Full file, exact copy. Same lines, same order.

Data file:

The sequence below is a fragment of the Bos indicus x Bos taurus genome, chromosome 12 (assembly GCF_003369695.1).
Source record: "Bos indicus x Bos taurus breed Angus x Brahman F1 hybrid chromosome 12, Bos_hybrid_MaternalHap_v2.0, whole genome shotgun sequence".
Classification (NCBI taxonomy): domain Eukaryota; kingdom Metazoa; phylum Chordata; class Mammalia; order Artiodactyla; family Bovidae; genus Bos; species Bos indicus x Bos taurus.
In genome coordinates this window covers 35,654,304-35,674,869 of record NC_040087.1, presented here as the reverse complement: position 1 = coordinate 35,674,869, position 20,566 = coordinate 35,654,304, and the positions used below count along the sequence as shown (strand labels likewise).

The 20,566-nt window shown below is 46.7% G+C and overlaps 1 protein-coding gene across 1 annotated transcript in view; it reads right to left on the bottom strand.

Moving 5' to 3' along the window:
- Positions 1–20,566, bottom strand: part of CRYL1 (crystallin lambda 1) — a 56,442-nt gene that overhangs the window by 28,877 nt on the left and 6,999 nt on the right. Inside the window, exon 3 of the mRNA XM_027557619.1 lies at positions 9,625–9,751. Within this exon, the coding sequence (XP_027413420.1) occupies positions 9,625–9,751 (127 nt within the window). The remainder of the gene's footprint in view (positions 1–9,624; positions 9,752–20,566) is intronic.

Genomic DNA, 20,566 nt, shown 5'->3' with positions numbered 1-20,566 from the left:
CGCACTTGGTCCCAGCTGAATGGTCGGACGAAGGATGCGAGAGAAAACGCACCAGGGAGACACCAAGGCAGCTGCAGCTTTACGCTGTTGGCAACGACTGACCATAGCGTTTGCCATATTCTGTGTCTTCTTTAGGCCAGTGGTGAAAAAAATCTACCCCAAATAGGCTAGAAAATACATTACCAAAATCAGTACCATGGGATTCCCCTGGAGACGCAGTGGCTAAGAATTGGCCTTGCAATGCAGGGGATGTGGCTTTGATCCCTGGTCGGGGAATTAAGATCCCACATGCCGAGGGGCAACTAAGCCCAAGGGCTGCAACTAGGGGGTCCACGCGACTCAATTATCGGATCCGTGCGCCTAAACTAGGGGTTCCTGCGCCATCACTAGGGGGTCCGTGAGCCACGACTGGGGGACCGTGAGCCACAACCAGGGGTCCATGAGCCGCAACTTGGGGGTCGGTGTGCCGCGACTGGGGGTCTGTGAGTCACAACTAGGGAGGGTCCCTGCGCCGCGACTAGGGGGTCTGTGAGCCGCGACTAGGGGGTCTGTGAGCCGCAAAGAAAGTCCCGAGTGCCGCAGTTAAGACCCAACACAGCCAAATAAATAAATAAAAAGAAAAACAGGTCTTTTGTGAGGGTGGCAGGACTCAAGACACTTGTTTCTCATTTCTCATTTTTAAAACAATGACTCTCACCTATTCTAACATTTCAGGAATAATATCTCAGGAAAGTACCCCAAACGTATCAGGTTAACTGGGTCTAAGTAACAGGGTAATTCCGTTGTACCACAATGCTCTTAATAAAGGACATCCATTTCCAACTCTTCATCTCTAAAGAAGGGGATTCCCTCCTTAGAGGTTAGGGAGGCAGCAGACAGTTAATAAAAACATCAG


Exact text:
The sequence below is a fragment of the Bos indicus x Bos taurus genome, chromosome 12 (assembly GCF_003369695.1).
Source record: "Bos indicus x Bos taurus breed Angus x Brahman F1 hybrid chromosome 12, Bos_hybrid_MaternalHap_v2.0, whole genome shotgun sequence".
Classification (NCBI taxonomy): domain Eukaryota; kingdom Metazoa; phylum Chordata; class Mammalia; order Artiodactyla; family Bovidae; genus Bos; species Bos indicus x Bos taurus.
In genome coordinates this window covers 35,654,304-35,674,869 of record NC_040087.1, presented here as the reverse complement: position 1 = coordinate 35,674,869, position 20,566 = coordinate 35,654,304, and the positions used below count along the sequence as shown (strand labels likewise).

The 20,566-nt window shown below is 46.7% G+C and overlaps 1 protein-coding gene across 1 annotated transcript in view; it reads right to left on the bottom strand.

Moving 5' to 3' along the window:
- Positions 1–20,566, bottom strand: part of CRYL1 (crystallin lambda 1) — a 56,442-nt gene that overhangs the window by 28,877 nt on the left and 6,999 nt on the right. Inside the window, exon 3 of the mRNA XM_027557619.1 lies at positions 9,625–9,751. Within this exon, the coding sequence (XP_027413420.1) occupies positions 9,625–9,751 (127 nt within the window). The remainder of the gene's footprint in view (positions 1–9,624; positions 9,752–20,566) is intronic.

Genomic DNA, 20,566 nt, shown 5'->3' with positions numbered 1-20,566 from the left:
CGCACTTGGTCCCAGCTGAATGGTCGGACGAAGGATGCGAGAGAAAACGCACCAGGGAGACACCAAGGCAGCTGCAGCTTTACGCTGTTGGCAACGACTGACCATAGCGTTTGCCATATTCTGTGTCTTCTTTAGGCCAGTGGTGAAAAAAATCTACCCCAAATAGGCTAGAAAATACATTACCAAAATCAGTACCATGGGATTCCCCTGGAGACGCAGTGGCTAAGAATTGGCCTTGCAATGCAGGGGATGTGGCTTTGATCCCTGGTCGGGGAATTAAGATCCCACATGCCGAGGGGCAACTAAGCCCAAGGGCTGCAACTAGGGGGTCCACGCGACTCAATTATCGGATCCGTGCGCCTAAACTAGGGGTTCCTGCGCCATCACTAGGGGGTCCGTGAGCCACGACTGGGGGACCGTGAGCCACAACCAGGGGTCCATGAGCCGCAACTTGGGGGTCGGTGTGCCGCGACTGGGGGTCTGTGAGTCACAACTAGGGAGGGTCCCTGCGCCGCGACTAGGGGGTCTGTGAGCCGCGACTAGGGGGTCTGTGAGCCGCAAAGAAAGTCCCGAGTGCCGCAGTTAAGACCCAACACAGCCAAATAAATAAATAAAAAGAAAAACAGGTCTTTTGTGAGGGTGGCAGGACTCAAGACACTTGTTTCTCATTTCTCATTTTTAAAACAATGACTCTCACCTATTCTAACATTTCAGGAATAATATCTCAGGAAAGTACCCCAAACGTATCAGGTTAACTGGGTCTAAGTAACAGGGTAATTCCGTTGTACCACAATGCTCTTAATAAAGGACATCCATTTCCAACTCTTCATCTCTAAAGAAGGGGATTCCCTCCTTAGAGGTTAGGGAGGCAGCAGACAGTTAATAAAAACATCAG